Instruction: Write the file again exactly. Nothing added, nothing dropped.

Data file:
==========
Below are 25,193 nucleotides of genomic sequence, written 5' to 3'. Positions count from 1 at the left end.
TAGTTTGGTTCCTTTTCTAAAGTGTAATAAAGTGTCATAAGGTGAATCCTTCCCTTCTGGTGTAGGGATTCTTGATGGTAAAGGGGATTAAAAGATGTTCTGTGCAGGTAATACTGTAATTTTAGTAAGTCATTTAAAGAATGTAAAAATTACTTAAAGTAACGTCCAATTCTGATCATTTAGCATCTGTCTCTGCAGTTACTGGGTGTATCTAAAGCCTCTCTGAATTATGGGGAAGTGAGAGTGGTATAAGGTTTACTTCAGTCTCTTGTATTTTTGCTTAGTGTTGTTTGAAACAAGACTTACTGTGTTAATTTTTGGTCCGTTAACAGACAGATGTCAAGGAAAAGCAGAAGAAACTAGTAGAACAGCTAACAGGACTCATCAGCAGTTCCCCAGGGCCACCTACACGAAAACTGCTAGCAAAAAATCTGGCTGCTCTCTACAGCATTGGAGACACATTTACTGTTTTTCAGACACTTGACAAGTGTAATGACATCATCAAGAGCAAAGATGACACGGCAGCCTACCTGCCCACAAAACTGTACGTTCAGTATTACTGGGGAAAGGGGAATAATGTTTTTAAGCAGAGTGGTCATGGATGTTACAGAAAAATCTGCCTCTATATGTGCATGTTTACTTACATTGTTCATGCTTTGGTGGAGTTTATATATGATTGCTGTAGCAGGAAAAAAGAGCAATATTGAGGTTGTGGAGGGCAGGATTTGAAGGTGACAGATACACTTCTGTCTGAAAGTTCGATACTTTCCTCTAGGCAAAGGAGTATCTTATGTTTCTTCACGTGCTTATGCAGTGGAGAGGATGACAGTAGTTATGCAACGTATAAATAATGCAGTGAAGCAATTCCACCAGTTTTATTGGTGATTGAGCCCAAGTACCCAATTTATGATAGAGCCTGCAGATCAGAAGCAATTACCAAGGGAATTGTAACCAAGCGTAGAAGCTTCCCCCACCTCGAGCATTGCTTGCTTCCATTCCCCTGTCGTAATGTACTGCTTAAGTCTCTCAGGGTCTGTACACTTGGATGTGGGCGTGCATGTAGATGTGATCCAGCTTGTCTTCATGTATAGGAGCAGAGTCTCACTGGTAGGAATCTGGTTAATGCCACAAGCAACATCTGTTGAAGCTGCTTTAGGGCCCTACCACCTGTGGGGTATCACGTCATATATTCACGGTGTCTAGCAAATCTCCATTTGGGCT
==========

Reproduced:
Below are 25,193 nucleotides of genomic sequence, written 5' to 3'. Positions count from 1 at the left end.
TAGTTTGGTTCCTTTTCTAAAGTGTAATAAAGTGTCATAAGGTGAATCCTTCCCTTCTGGTGTAGGGATTCTTGATGGTAAAGGGGATTAAAAGATGTTCTGTGCAGGTAATACTGTAATTTTAGTAAGTCATTTAAAGAATGTAAAAATTACTTAAAGTAACGTCCAATTCTGATCATTTAGCATCTGTCTCTGCAGTTACTGGGTGTATCTAAAGCCTCTCTGAATTATGGGGAAGTGAGAGTGGTATAAGGTTTACTTCAGTCTCTTGTATTTTTGCTTAGTGTTGTTTGAAACAAGACTTACTGTGTTAATTTTTGGTCCGTTAACAGACAGATGTCAAGGAAAAGCAGAAGAAACTAGTAGAACAGCTAACAGGACTCATCAGCAGTTCCCCAGGGCCACCTACACGAAAACTGCTAGCAAAAAATCTGGCTGCTCTCTACAGCATTGGAGACACATTTACTGTTTTTCAGACACTTGACAAGTGTAATGACATCATCAAGAGCAAAGATGACACGGCAGCCTACCTGCCCACAAAACTGTACGTTCAGTATTACTGGGGAAAGGGGAATAATGTTTTTAAGCAGAGTGGTCATGGATGTTACAGAAAAATCTGCCTCTATATGTGCATGTTTACTTACATTGTTCATGCTTTGGTGGAGTTTATATATGATTGCTGTAGCAGGAAAAAAGAGCAATATTGAGGTTGTGGAGGGCAGGATTTGAAGGTGACAGATACACTTCTGTCTGAAAGTTCGATACTTTCCTCTAGGCAAAGGAGTATCTTATGTTTCTTCACGTGCTTATGCAGTGGAGAGGATGACAGTAGTTATGCAACGTATAAATAATGCAGTGAAGCAATTCCACCAGTTTTATTGGTGATTGAGCCCAAGTACCCAATTTATGATAGAGCCTGCAGATCAGAAGCAATTACCAAGGGAATTGTAACCAAGCGTAGAAGCTTCCCCCACCTCGAGCATTGCTTGCTTCCATTCCCCTGTCGTAATGTACTGCTTAAGTCTCTCAGGGTCTGTACACTTGGATGTGGGCGTGCATGTAGATGTGATCCAGCTTGTCTTCATGTATAGGAGCAGAGTCTCACTGGTAGGAATCTGGTTAATGCCACAAGCAACATCTGTTGAAGCTGCTTTAGGGCCCTACCACCTGTGGGGTATCACGTCATATATTCACGGTGTCTAGCAAATCTCCATTTGGGCT